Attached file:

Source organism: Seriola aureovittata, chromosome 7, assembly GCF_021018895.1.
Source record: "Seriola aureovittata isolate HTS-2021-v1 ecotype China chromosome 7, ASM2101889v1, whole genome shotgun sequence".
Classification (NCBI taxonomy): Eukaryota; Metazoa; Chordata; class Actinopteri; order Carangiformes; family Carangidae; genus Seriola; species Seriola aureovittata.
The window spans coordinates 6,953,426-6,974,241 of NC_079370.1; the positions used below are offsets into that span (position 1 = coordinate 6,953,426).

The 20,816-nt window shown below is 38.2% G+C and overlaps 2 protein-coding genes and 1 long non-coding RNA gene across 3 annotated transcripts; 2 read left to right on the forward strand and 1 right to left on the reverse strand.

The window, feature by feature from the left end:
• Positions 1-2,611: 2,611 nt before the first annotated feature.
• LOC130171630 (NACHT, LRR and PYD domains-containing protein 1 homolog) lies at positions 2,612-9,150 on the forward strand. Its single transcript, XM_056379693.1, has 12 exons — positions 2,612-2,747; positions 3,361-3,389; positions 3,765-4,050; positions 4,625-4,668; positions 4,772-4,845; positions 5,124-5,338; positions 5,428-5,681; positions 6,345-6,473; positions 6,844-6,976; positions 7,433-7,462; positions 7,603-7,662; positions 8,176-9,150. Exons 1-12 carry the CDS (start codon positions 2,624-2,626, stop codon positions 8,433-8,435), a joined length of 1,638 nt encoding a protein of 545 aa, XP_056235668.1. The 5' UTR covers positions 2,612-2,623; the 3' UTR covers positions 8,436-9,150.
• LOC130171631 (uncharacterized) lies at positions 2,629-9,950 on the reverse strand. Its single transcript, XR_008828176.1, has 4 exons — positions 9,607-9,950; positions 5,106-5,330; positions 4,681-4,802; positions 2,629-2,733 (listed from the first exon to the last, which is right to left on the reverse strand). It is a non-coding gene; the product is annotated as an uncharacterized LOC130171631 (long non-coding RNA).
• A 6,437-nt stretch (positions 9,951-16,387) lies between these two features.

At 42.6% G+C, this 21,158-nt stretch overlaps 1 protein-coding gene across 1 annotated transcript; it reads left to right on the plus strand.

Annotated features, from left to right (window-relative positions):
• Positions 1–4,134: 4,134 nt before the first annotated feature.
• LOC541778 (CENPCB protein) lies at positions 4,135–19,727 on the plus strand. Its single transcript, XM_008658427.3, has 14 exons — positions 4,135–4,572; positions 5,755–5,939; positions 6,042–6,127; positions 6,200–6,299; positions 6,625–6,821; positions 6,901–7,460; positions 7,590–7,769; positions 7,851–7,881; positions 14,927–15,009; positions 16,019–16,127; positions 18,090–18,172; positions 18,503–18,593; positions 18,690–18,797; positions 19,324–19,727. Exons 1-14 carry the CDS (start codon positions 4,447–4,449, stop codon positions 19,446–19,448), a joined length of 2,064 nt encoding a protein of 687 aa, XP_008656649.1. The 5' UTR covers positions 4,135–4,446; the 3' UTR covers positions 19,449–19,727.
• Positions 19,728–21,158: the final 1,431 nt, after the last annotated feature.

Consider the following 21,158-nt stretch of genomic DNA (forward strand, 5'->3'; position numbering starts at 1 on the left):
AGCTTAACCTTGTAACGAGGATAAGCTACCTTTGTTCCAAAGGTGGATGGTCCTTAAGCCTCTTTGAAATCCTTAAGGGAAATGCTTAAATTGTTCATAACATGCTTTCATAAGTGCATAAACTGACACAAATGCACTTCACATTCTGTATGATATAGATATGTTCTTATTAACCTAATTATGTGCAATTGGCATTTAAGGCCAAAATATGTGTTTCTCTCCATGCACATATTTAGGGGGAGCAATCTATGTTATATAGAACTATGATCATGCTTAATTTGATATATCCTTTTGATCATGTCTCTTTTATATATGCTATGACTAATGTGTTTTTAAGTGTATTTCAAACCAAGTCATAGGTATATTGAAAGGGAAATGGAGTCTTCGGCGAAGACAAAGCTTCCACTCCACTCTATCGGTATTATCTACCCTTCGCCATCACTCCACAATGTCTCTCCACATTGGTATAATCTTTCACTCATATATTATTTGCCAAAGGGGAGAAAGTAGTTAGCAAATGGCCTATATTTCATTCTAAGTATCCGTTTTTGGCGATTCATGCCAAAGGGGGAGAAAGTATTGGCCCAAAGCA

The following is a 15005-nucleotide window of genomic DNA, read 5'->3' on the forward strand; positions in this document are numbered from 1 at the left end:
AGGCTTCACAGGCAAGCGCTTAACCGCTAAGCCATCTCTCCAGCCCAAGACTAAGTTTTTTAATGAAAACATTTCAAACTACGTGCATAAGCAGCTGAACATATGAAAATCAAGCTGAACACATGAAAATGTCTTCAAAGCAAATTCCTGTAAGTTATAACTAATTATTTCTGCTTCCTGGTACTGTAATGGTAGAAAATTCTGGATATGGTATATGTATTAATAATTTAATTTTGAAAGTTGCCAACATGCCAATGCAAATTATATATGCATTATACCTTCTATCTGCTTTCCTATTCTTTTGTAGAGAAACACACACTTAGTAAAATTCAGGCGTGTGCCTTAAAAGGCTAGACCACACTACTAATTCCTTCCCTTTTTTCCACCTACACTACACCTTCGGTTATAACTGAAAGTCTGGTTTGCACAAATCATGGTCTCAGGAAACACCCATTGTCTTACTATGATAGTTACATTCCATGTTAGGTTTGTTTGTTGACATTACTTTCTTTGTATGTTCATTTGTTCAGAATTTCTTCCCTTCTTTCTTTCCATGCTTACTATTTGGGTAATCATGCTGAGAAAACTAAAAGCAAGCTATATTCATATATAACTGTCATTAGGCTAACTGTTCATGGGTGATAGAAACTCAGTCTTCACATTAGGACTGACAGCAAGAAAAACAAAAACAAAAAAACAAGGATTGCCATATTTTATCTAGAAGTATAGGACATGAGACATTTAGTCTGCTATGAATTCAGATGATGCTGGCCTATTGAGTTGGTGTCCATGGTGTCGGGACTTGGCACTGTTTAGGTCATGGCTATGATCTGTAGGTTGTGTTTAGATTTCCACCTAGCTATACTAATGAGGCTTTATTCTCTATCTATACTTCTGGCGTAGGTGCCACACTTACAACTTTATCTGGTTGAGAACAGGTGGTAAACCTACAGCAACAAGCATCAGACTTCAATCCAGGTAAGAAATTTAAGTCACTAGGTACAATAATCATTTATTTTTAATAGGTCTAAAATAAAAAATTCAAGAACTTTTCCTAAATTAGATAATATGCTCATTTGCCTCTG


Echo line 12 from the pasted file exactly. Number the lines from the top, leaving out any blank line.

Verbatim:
Annotated features, from left to right (window-relative positions):